A billion people have written about this before, but I like my approach, so I’m sharing it in case someone else finds it useful.
Most of my passwords go into a password manager; those are long and random and generated by the password manager and I don’t care whether they’re easy to type or memorable or whatever. However, there are a few passwords I have to type by hand, e.g., the one I use to unlock my computer and my password manager’s master password. I want those to have a decent length, be reasonably memorable, be reasonably easy for a touch-typist to type, and be complex enough to satisfy the complexity requirements of any policies that might be imposed upon me.
To accomplish that, I have a password generator script which prints out ten randomly generated passphrases — multiple words separated by hyphens — satisfying my requirements as outlined below. When I need to pick a new password, I run the script in a terminal window that isn’t logging its output anywhere, scan the list, pick the first one that I think I’ll be able to remember, and use it. If I don’t like any of the ten passwords the script prints, I just keep running it until I like one.
Here’s what the script does to generate the passwords:
- Suck up the contents of
/usr/share/dict/wordsto get a list of words from which passwords can be built.
- For each password being generated, start by randomly concatenating words together, separated by hyphens, until the password hits the minimum length (I use 12 characters).
- If the password already has a capital letter in it, then just use that; otherwise create variants of the password by separately capitalizing each of its words.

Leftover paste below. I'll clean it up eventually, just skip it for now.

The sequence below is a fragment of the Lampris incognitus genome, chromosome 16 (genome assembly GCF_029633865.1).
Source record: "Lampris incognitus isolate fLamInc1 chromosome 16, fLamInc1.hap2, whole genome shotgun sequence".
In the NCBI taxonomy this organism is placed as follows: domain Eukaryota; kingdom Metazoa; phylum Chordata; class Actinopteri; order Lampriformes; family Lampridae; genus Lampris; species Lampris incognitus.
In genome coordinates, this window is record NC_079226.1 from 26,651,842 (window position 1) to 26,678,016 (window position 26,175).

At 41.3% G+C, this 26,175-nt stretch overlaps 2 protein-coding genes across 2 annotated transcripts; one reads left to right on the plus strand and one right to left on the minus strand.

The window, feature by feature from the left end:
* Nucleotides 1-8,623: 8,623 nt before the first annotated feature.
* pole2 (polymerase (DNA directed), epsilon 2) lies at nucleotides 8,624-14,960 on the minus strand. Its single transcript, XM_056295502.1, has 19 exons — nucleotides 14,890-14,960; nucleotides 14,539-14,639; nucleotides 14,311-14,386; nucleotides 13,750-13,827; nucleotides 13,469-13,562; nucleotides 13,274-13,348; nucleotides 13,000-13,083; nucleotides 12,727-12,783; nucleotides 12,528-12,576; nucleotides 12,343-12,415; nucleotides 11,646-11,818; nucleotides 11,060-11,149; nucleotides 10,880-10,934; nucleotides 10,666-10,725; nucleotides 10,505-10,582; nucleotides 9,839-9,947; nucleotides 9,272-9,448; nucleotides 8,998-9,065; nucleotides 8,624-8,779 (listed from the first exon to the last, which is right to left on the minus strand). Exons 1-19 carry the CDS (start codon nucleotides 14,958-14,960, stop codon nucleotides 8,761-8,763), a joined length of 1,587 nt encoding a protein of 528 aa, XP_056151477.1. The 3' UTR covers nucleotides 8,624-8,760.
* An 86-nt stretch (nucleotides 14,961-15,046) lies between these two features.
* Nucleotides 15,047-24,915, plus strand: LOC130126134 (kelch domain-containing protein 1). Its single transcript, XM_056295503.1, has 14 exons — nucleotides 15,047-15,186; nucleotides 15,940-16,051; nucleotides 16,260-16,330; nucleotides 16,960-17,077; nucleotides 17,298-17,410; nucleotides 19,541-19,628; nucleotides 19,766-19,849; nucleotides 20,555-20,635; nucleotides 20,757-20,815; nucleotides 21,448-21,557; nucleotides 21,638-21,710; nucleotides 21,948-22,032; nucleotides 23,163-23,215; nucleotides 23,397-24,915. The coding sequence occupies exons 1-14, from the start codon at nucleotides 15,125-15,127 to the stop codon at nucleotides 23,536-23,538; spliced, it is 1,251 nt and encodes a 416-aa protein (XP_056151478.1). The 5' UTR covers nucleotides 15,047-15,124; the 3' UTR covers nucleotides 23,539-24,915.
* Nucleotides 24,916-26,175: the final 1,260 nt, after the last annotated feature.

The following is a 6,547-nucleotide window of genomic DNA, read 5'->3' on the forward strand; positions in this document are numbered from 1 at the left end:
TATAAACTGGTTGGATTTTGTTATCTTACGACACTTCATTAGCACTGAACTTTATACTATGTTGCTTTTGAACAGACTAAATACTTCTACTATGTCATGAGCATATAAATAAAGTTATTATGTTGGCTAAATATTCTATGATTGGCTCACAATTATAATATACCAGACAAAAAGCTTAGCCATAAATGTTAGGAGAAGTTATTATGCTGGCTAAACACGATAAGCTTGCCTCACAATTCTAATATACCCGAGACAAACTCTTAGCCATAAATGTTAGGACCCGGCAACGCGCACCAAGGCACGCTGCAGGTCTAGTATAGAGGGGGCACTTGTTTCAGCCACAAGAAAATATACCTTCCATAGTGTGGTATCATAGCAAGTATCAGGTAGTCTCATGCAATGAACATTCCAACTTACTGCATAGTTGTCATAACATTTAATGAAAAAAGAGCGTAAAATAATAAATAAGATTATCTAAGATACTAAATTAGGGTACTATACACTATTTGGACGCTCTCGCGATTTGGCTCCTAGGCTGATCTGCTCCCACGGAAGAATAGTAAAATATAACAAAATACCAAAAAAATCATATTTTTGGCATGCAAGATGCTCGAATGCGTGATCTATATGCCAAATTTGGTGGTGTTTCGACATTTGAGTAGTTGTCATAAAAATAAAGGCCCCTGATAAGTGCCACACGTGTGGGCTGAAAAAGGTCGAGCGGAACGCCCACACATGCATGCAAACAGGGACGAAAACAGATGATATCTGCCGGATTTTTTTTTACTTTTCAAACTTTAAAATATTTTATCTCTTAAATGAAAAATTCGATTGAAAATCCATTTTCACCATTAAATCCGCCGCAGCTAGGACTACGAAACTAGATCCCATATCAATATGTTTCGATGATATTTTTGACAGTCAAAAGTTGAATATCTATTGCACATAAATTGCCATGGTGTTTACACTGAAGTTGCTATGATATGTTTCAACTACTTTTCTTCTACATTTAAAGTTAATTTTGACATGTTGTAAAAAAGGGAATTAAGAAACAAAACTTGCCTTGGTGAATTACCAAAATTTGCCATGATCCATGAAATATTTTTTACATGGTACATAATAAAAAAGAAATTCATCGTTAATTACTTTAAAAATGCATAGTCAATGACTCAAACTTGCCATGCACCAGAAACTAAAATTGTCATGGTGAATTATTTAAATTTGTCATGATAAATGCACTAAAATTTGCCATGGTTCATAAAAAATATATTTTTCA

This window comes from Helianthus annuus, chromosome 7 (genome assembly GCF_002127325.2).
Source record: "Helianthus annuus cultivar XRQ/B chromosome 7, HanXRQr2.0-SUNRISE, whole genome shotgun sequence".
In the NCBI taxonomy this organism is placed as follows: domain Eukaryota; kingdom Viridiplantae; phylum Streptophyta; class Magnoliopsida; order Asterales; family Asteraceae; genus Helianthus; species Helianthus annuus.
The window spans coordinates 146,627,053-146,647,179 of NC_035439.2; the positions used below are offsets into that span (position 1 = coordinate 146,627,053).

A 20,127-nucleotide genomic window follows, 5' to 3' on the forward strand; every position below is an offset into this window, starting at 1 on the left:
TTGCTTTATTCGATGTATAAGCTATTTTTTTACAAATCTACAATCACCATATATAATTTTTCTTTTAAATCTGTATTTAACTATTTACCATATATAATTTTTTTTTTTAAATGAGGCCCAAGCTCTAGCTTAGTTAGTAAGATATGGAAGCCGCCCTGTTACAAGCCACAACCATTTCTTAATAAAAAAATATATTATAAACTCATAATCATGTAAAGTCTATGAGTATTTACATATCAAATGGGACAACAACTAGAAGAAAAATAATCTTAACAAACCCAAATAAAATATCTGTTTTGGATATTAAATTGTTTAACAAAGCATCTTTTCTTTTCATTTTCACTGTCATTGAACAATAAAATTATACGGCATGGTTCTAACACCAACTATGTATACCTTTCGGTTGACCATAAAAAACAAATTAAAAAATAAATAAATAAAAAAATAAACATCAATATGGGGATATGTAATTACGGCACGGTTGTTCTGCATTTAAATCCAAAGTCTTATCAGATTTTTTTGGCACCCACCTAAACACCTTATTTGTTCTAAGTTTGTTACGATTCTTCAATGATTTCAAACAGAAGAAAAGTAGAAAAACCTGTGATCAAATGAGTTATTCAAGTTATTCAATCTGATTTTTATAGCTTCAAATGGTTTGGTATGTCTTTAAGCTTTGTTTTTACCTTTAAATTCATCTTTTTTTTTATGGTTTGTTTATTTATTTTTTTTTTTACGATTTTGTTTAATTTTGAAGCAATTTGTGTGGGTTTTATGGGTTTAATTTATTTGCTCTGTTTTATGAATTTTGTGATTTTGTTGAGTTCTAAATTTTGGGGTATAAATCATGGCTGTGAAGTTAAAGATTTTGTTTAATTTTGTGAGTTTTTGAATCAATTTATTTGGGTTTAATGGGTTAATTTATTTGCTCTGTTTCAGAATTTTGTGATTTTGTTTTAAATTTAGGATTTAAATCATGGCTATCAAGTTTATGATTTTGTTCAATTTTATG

- If the password already has a number in it (some words in
/usr/share/dict/wordshave numbers in them), then just use that; otherwise create variants of the password by separately translating each of the characters
- Estimate how slow it is for a touch-typist to type each variant of the password based on how many repeat letters it has, how many keystrokes are required, and how often adjacent keystrokes are on the same hand. Keep the variant with the lowest typing complexity score.
- If the resulting complexity score is too high, throw away the password.
Once the script finds ten passwords with low enough complexity scores, it prints them out, sorted by complexity score, with the score for each password next to it.
These algorithm gives me passwords with at least one lower-case, upper-case, symbol (the hyphen!), and digit, ensuring that they will pass pretty much all password complexity policies.
Here is the script (yes, it’s a Perl script; when I wrote the first version of it, Python didn’t exist). Let me know (comment below or send me email) if you find it useful!